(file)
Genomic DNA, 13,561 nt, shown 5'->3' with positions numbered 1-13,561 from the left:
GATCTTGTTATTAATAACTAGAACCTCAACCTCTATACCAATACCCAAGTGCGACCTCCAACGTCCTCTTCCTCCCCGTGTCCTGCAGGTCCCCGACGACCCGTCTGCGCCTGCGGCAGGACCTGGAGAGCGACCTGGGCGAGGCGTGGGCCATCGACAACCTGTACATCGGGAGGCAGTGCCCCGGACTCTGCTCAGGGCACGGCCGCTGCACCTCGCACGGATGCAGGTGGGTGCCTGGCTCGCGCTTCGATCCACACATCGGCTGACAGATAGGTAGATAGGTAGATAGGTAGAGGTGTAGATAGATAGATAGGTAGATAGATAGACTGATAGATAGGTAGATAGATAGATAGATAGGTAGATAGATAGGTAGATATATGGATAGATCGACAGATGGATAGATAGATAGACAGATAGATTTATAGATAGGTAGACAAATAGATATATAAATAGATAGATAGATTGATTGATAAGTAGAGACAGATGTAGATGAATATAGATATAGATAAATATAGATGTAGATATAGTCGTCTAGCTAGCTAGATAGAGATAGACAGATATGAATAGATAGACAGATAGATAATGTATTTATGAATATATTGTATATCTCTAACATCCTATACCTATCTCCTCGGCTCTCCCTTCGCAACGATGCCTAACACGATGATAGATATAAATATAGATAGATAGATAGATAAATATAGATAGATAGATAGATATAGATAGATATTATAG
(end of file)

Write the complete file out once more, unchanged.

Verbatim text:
Genomic DNA, 13,561 nt, shown 5'->3' with positions numbered 1-13,561 from the left:
GATCTTGTTATTAATAACTAGAACCTCAACCTCTATACCAATACCCAAGTGCGACCTCCAACGTCCTCTTCCTCCCCGTGTCCTGCAGGTCCCCGACGACCCGTCTGCGCCTGCGGCAGGACCTGGAGAGCGACCTGGGCGAGGCGTGGGCCATCGACAACCTGTACATCGGGAGGCAGTGCCCCGGACTCTGCTCAGGGCACGGCCGCTGCACCTCGCACGGATGCAGGTGGGTGCCTGGCTCGCGCTTCGATCCACACATCGGCTGACAGATAGGTAGATAGGTAGATAGGTAGAGGTGTAGATAGATAGATAGGTAGATAGATAGACTGATAGATAGGTAGATAGATAGATAGATAGGTAGATAGATAGGTAGATATATGGATAGATCGACAGATGGATAGATAGATAGACAGATAGATTTATAGATAGGTAGACAAATAGATATATAAATAGATAGATAGATTGATTGATAAGTAGAGACAGATGTAGATGAATATAGATATAGATAAATATAGATGTAGATATAGTCGTCTAGCTAGCTAGATAGAGATAGACAGATATGAATAGATAGACAGATAGATAATGTATTTATGAATATATTGTATATCTCTAACATCCTATACCTATCTCCTCGGCTCTCCCTTCGCAACGATGCCTAACACGATGATAGATATAAATATAGATAGATAGATAGATAAATATAGATAGATAGATAGATATAGATAGATATTATAG